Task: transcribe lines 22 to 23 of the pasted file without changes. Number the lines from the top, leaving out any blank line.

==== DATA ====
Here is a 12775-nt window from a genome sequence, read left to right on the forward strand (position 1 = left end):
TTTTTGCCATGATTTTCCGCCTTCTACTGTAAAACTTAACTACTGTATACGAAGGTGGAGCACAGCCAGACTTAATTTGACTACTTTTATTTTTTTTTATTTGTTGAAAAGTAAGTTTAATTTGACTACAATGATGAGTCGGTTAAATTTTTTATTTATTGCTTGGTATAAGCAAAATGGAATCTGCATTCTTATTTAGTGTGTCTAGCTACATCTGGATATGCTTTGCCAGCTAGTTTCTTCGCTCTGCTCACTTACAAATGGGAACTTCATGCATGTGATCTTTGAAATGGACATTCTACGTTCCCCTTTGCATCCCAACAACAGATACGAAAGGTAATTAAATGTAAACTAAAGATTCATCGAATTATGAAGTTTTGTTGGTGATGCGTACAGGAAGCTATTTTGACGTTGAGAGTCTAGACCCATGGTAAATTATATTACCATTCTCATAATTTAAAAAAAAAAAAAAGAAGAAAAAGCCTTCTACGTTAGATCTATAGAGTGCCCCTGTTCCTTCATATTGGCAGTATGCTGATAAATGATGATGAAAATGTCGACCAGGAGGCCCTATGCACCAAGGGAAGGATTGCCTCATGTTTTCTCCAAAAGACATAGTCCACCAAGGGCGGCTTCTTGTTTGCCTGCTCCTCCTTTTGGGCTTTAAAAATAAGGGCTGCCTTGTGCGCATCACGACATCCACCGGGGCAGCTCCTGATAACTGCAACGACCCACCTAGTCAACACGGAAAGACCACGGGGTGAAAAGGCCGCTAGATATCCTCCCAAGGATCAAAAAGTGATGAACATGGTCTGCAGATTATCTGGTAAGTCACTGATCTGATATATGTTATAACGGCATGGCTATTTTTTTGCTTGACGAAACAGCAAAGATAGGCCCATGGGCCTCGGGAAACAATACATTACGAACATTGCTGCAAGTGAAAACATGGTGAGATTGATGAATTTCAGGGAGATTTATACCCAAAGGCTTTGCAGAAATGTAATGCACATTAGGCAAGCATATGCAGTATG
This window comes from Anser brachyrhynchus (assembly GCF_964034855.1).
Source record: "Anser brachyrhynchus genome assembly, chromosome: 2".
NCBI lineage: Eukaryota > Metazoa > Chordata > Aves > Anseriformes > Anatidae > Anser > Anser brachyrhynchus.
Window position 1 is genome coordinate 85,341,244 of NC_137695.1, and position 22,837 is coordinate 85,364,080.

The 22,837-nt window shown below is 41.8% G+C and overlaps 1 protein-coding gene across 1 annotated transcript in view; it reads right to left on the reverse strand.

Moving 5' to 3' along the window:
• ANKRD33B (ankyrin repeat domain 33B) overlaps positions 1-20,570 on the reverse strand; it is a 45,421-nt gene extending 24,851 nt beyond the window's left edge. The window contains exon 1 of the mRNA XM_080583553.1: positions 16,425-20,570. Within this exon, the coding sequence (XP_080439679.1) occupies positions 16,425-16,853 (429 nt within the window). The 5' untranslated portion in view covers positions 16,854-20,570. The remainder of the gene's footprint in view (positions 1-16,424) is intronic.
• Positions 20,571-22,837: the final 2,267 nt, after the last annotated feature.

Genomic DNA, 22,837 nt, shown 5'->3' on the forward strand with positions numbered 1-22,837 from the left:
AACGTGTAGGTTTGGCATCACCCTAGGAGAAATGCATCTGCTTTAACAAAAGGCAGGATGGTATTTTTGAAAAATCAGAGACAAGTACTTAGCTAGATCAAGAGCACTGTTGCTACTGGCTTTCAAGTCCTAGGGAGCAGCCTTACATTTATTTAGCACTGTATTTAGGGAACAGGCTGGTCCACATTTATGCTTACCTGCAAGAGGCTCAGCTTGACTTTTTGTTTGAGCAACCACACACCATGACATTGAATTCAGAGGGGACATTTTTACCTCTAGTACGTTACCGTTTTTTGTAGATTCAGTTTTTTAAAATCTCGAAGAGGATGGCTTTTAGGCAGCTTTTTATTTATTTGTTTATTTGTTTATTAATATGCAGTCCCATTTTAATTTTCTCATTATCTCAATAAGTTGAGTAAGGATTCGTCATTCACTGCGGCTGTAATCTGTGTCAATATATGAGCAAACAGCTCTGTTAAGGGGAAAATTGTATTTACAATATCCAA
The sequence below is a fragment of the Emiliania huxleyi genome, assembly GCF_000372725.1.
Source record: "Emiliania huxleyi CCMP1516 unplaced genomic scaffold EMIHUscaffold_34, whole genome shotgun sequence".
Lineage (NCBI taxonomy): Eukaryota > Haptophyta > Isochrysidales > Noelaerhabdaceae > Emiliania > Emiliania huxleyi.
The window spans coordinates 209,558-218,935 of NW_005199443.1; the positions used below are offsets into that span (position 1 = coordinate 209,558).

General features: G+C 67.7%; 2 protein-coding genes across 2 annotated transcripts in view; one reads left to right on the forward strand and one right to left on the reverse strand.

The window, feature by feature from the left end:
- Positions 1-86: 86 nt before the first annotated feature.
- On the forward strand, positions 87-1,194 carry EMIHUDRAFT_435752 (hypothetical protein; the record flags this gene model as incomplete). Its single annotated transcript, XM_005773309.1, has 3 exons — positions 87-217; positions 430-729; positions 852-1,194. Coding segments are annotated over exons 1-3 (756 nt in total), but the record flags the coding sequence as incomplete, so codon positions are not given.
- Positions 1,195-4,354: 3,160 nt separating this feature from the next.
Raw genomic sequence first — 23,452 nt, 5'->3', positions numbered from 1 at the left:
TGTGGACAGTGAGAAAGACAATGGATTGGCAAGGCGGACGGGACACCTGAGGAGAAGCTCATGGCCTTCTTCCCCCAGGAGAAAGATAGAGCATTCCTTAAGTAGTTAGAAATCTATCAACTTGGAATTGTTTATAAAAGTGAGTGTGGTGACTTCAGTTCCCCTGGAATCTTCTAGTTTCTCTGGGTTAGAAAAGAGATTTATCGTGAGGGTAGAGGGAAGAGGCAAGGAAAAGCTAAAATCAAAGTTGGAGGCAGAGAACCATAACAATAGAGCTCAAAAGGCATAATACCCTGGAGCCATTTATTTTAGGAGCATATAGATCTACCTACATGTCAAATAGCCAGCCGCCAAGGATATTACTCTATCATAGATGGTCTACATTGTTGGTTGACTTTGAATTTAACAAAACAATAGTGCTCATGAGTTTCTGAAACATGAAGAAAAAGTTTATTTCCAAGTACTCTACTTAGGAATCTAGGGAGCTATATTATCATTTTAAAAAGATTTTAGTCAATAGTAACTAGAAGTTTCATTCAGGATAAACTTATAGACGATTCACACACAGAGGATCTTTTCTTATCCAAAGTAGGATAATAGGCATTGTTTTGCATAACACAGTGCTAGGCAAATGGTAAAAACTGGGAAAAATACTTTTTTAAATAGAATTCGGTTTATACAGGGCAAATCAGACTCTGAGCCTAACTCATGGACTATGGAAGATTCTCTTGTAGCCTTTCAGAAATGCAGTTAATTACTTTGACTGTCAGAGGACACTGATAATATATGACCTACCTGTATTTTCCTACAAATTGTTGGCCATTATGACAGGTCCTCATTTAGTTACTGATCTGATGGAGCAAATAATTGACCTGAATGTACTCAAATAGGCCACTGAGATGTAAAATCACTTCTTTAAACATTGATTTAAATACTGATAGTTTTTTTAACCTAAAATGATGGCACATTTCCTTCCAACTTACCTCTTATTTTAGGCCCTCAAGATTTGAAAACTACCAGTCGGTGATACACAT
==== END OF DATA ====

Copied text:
Raw genomic sequence first — 23,452 nt, 5'->3', positions numbered from 1 at the left:
TGTGGACAGTGAGAAAGACAATGGATTGGCAAGGCGGACGGGACACCTGAGGAGAAGCTCATGGCCTTCTTCCCCCAGGAGAAAGATAGAGCATTCCTTAAGTAGTTAGAAATCTATCAACTTGGAATTGTTTATAAAAGTGAGTGTGGTGACTTCAGTTCCCCTGGAATCTTCTAGTTTCTCTGGGTTAGAAAAGAGATTTATCGTGAGGGTAGAGGGAAGAGGCAAGGAAAAGCTAAAATCAAAGTTGGAGGCAGAGAACCATAACAATAGAGCTCAAAAGGCATAATACCCTGGAGCCATTTATTTTAGGAGCATATAGATCTACCTACATGTCAAATAGCCAGCCGCCAAGGATATTACTCTATCATAGATGGTCTACATTGTTGGTTGACTTTGAATTTAACAAAACAATAGTGCTCATGAGTTTCTGAAACATGAAGAAAAAGTTTATTTCCAAGTACTCTACTTAGGAATCTAGGGAGCTATATTATCATTTTAAAAAGATTTTAGTCAATAGTAACTAGAAGTTTCATTCAGGATAAACTTATAGACGATTCACACACAGAGGATCTTTTCTTATCCAAAGTAGGATAATAGGCATTGTTTTGCATAACACAGTGCTAGGCAAATGGTAAAAACTGGGAAAAATACTTTTTTAAATAGAATTCGGTTTATACAGGGCAAATCAGACTCTGAGCCTAACTCATGGACTATGGAAGATTCTCTTGTAGCCTTTCAGAAATGCAGTTAATTACTTTGACTGTCAGAGGACACTGATAATATATGACCTACCTGTATTTTCCTACAAATTGTTGGCCATTATGACAGGTCCTCATTTAGTTACTGATCTGATGGAGCAAATAATTGACCTGAATGTACTCAAATAGGCCACTGAGATGTAAAATCACTTCTTTAAACATTGATTTAAATACTGATAGTTTTTTTAACCTAAAATGATGGCACATTTCCTTCCAACTTACCTCTTATTTTAGGCCCTCAAGATTTGAAAACTACCAGTCGGTGATACACAT